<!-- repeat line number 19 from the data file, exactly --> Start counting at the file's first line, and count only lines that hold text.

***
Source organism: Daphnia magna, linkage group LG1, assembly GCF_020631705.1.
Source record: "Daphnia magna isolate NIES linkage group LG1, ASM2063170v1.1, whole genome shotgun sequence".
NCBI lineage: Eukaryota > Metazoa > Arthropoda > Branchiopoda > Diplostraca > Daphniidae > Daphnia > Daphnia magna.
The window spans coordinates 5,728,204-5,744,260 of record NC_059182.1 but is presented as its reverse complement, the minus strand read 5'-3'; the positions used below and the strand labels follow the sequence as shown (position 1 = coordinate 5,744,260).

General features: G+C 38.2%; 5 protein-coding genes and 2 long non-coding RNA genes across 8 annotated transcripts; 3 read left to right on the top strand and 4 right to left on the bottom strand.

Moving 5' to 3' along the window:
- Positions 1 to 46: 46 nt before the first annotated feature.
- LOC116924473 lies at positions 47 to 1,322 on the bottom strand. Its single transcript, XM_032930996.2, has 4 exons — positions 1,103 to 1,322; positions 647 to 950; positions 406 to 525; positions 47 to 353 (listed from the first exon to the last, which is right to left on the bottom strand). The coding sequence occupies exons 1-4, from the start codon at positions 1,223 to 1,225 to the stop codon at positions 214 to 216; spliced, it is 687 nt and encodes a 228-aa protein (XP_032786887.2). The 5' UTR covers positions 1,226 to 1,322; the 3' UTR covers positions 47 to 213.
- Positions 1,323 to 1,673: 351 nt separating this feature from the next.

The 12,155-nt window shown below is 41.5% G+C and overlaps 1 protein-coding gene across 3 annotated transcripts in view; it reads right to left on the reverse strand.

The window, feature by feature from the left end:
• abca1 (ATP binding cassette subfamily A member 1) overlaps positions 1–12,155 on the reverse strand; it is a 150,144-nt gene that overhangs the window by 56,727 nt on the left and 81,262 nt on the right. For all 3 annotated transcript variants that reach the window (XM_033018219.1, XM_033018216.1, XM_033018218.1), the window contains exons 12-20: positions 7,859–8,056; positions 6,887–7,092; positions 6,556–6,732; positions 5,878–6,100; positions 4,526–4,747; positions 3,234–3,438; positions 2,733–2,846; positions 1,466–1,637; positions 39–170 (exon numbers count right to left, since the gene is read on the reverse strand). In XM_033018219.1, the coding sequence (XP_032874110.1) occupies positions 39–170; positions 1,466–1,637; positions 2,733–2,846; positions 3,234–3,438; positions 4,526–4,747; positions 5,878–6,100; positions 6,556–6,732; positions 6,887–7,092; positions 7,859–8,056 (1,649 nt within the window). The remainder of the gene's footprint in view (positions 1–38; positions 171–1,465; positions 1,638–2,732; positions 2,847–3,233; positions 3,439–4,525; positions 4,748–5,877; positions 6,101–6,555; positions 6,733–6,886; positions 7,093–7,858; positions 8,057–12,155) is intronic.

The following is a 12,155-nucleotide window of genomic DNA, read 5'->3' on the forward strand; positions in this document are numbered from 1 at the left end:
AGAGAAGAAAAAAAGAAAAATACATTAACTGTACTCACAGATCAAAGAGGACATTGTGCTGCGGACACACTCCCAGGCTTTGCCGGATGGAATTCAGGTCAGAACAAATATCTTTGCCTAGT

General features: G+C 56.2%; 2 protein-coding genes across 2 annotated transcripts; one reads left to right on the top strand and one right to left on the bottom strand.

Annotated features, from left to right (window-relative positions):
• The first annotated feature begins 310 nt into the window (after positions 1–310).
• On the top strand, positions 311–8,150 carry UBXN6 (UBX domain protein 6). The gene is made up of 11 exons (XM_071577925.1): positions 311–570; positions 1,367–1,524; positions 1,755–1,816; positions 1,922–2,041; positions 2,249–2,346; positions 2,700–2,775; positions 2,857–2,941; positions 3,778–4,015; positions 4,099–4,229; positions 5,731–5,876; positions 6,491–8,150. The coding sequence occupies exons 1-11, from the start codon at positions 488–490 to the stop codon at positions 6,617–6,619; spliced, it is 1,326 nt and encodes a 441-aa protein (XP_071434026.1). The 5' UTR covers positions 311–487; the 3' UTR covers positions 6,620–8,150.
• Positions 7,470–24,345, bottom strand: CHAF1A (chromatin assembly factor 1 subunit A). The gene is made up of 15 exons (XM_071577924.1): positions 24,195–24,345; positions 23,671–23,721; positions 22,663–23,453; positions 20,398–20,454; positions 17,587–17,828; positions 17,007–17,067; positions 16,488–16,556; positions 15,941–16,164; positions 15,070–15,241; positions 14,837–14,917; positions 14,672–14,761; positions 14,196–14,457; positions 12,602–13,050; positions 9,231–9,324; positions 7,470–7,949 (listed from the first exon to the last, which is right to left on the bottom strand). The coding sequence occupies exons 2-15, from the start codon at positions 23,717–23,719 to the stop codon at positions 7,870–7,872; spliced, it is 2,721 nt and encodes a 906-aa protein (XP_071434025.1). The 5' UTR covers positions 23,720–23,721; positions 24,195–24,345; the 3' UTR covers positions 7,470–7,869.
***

• Positions 7,470–24,345, bottom strand: CHAF1A (chromatin assembly factor 1 subunit A). The gene is made up of 15 exons (XM_071577924.1): positions 24,195–24,345; positions 23,671–23,721; positions 22,663–23,453; positions 20,398–20,454; positions 17,587–17,828; positions 17,007–17,067; positions 16,488–16,556; positions 15,941–16,164; positions 15,070–15,241; positions 14,837–14,917; positions 14,672–14,761; positions 14,196–14,457; positions 12,602–13,050; positions 9,231–9,324; positions 7,470–7,949 (listed from the first exon to the last, which is right to left on the bottom strand). The coding sequence occupies exons 2-15, from the start codon at positions 23,717–23,719 to the stop codon at positions 7,870–7,872; spliced, it is 2,721 nt and encodes a 906-aa protein (XP_071434025.1). The 5' UTR covers positions 23,720–23,721; positions 24,195–24,345; the 3' UTR covers positions 7,470–7,869.